As well as triggering alerts and recording a default 5 seconds (up to 60 seconds) of video upon detection of movement, 30 second chunks of live video may also be viewed directly from the app.

As a basic home camera, Blink works well.  However, it is good to see Immedia embracing third party systems to extend the functionality.  The now ubiquitous Amazon integration is present, permitting arming and disarming of the system through a call to Alexa.  Support for IFTTT offers more interesting possibilities, such as email alerts rather than the Blink app’s own notifications and the ability to arm or disarm using geo-fencing (ensuring you don’t forget to switch the thing on when leaving the house).

Blink XT – The Outdoor Life
While the original Blink camera is very much an indoor device, in November 2017 Immedia launched a more robust version aimed at life in the great outdoors.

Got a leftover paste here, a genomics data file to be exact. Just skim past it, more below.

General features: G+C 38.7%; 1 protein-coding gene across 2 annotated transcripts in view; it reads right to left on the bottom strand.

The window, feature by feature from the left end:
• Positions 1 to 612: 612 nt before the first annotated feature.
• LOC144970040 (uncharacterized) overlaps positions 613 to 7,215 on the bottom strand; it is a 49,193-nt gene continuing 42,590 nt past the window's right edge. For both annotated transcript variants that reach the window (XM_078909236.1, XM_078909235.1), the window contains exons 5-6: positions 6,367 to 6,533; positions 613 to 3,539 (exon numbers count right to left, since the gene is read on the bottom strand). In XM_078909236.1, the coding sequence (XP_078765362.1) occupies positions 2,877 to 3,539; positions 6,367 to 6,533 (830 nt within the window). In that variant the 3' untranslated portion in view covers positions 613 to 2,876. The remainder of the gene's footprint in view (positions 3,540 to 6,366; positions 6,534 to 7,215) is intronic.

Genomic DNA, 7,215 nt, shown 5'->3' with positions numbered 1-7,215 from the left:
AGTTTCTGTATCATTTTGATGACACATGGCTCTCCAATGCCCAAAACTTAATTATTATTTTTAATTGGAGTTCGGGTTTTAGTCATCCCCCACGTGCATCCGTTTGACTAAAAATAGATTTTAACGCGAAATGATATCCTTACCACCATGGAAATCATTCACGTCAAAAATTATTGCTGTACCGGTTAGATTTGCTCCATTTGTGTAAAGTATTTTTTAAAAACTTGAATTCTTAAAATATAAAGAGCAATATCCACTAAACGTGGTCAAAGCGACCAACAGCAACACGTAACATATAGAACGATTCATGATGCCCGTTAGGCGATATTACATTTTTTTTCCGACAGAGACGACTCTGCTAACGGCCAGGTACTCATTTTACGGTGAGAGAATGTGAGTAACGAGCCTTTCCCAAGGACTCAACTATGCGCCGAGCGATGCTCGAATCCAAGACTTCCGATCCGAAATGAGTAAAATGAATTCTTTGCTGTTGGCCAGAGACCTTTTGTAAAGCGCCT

With 1080p recording, the Blink XT camera is a step up from its sibling in terms of image quality, but still has the same 110 degree field of view.  It also dispenses with the bright LED for recording in low light environment, opting for IR that Blink claims will allow up it to ‘see’ up to 6 metres away.
Battery life remains impressive, at 2 years with the included AA batteries and the camera case itself is rated to IP65, so it should withstand a shower but perhaps not a direct blast from a high pressure hose.

Set-up and connectivity is identical to the indoor version with the process to add the Blink XT to a hub a trivial task.  There is a slight price bump to £119 for the camera by itself (or £149 if bought with a hub) but otherwise little else is changed.

Should It Be In Santa’s Sack?
There is no escaping the fact that the Blink camera system is basic.  The 720p camera of the indoor model may put some off, while the requirement that the hub must be powered and connected to the internet will worry others.  It is also unfortunate that audio is only one way.  Finally, while the cloud storage is free I did sometimes find it a little sluggish in use, particularly when trying to view live video.